Showing Collections: 26 - 50 of 88
Memorandum book of H. Harman of Montgomery County, Virginia. Accounts deal with farming activity, noting his purchases and money owed to him. Some entries are related to the activities of the Civil War in his community. On April 20, 1863 he mentions sending Capt. Milton Harmon a pair of shoes. 154 pages.
Letter from Henrietta B. Lee, Shepherdstown, W. Va., to General David Hunter. She angrily denounces him and his underling Captain Martindale for the burning of her home. Typescript.
The collection consists of one letter written by a Union soldier named Herbert George Bond at Union Mills, Virginia to his brother in Dummerston, Vermont. It describes the illness and death of a fellow soldier, the arrival of a slave fleeing from Richmond at their camp, and Bond's expectation that his troop will travel to Fredericksburg.
Letters written by D. H. Hill of the 46th North Carolina Infantry Regiment to an unidentified addressee and to Nancy C[aroline?] Nance expressing affection and describing the Battle of Bristoe Station.
Letters, 28 May 1861 and 15 April and 11 May 1862, written by Daniel Harvey Hill to his wife Isabella (Morrison) Hill, describing preparations for battle at Yorktown, Va. and building fortifications over Lord Cornwallis' earthworks; the Peninsular Campaign; morale of his soldiers; and his children. Includes a printed circular, 19 April 1865, to Hill, urging soldiers not to desert during truce negotiations.
Copy of an April 7, 1927 letter from John G. James to Samuel Y. Ferguson about Andrew Jackson and the VMI (Virginia Military Institute) Cadets in the Civil War and about Charles A. James, a student at the University of Virginia, who served with Robert E. Lee.
The John G. James papers were given to the Virginia Military Institute by an ancestor in 1992.
Letters, 1862 March 16-June 5, of John H. B. Jenkins (of the 40th New York Infantry) to Mary A. Benjamin, Smyrna, Del., describing camp life and the progress of the war especially in the battle of Fair Oaks and conditions in Hampton, Va.
Letter from Jno. A. Hunter, Medical Director, S.W. Va., C.G. Hospital, Charleston, Va. (W. Va.). to Major General William Wing Loring, Charleston, Va. (W. Va.). He reports on the sanitary condition of the army, casualties and wounded from fighting at Fayette Court House, Cotton Hill, Montgomery's, and Charleston and enemy losses at Fayetteville.
This collection consists of a letter written by Thomas Landers, a private in the 16th Massachusetts Volunteers during the American Civil War, to his parents. In the letter, Landers comments on camp life during the war and the rescuing of escaped slaves in Virginia near Fortress Monroe. The partial transcription of the letter can be found in the finding aid/box list section below.
Papers; 1860-1875; of John Letcher, governor of Virginia, 1860-1864. Includes appointment, 1860, of justices of the peace for Augusta County, Virginia signed by Letcher; and letters, November 3, 1864-September 3, 1865, of Letcher, Lexington Virginia to Joseph A. Hierholzer, Richmond, Virginia. Three of the letters are negative photocopies.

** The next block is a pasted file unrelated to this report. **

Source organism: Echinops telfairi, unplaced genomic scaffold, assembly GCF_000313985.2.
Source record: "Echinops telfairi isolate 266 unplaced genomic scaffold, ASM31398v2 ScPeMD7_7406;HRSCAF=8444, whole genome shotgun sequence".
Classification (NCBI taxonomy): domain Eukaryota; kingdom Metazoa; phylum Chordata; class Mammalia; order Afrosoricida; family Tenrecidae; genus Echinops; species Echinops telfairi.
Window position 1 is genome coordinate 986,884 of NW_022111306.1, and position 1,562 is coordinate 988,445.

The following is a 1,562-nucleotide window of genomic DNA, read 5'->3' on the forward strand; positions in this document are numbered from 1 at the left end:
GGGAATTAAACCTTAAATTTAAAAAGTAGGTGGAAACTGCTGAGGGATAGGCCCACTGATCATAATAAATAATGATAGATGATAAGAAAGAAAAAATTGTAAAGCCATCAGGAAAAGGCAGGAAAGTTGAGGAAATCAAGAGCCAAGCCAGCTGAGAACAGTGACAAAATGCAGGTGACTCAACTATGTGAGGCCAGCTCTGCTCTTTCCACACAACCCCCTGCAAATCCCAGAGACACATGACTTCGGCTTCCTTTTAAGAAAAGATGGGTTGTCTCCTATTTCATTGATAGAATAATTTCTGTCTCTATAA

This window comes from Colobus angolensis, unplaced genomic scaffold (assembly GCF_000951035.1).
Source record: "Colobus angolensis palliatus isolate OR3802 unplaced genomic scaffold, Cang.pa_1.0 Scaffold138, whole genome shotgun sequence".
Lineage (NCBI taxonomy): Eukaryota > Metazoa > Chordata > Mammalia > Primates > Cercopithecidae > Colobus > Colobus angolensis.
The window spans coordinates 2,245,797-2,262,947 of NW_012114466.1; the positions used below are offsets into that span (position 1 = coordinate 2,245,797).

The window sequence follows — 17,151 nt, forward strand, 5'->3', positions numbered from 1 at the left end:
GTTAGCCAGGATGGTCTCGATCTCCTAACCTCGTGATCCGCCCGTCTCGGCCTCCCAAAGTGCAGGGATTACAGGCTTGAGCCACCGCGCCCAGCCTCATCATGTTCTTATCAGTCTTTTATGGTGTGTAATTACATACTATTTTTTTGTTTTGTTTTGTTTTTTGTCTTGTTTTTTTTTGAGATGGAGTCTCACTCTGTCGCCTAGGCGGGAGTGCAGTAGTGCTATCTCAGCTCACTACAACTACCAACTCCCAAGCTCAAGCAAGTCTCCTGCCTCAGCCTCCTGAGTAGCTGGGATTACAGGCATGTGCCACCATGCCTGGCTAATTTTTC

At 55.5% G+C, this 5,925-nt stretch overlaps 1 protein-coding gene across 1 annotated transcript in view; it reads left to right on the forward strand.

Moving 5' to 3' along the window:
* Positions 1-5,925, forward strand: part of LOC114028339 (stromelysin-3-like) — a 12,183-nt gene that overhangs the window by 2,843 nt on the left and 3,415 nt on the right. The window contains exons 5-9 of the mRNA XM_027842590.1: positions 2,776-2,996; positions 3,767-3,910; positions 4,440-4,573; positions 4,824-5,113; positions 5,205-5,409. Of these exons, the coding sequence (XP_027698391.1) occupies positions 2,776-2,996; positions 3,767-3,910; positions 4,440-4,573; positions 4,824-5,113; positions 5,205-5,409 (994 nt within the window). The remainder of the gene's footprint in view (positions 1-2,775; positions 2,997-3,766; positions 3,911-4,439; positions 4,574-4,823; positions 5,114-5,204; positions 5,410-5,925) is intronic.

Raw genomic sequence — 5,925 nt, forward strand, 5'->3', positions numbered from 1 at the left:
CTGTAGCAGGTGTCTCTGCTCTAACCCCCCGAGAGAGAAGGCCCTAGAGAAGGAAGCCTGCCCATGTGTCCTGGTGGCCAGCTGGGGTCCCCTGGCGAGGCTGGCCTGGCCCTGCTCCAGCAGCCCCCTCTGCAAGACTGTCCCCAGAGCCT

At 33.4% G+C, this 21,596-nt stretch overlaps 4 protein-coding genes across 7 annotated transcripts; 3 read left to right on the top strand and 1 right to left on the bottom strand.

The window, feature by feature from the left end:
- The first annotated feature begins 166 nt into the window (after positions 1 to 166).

This collection consists of one letter written by Sergeant Thomas H. Mason of the 56th New York regiment of the Union army during the American Civil War. It describes recent fighting near Yorktown, Virginia including a failed assault on the Confederate position and the taking of four prisoners during the Battle of Burnt Chimneys. The letter also deals with the daily life of a soldier and is addressed to Mason's child.
Civil War correspondence, passes and orders relating to 1st Lieutenant William H.E. Morecock of the 32nd Virginia Volunteer Regiment. Legal documents of William H. E. Morecock, mostly concerning the lawsuit in Williamsburg and James City County, McCandlish vs Warburton, during 1851 to 1853. Correspondence and financial records of the Board of Visitors of the College of William and Mary while William H.E. Morecock was Secretary of the Board, 1877-1890.
Two letters from Robert Ould to Nathaniel Beverly Tucker.
The 1868 letter, written from Richmond, Virginia, is four pages and refers to the punishment being meted out to Southern rebels, especially Jefferson Davis. (Ould was the Confederate chief of the Bureau of the Exchange of Prisoners.)
The 1877 letter is two pages and concerns Ould's son who was on trial for a shooting. Ould attended the proceedings.
Handwritten memoir by Anna Eliza Caroline Partin about her experiences in Petersburg and Richmond, Virginia during the Civil War, particularly the siege of Petersburg. Biographical information on Anna Eliza Caroline Partin, John William Partin, the Bunkley Family and the Ferrebee Family. Copy of picture who may be Anna Eliza Caroline Partin. The biographical and genealogy folders are photocopies of a handwritten scroll.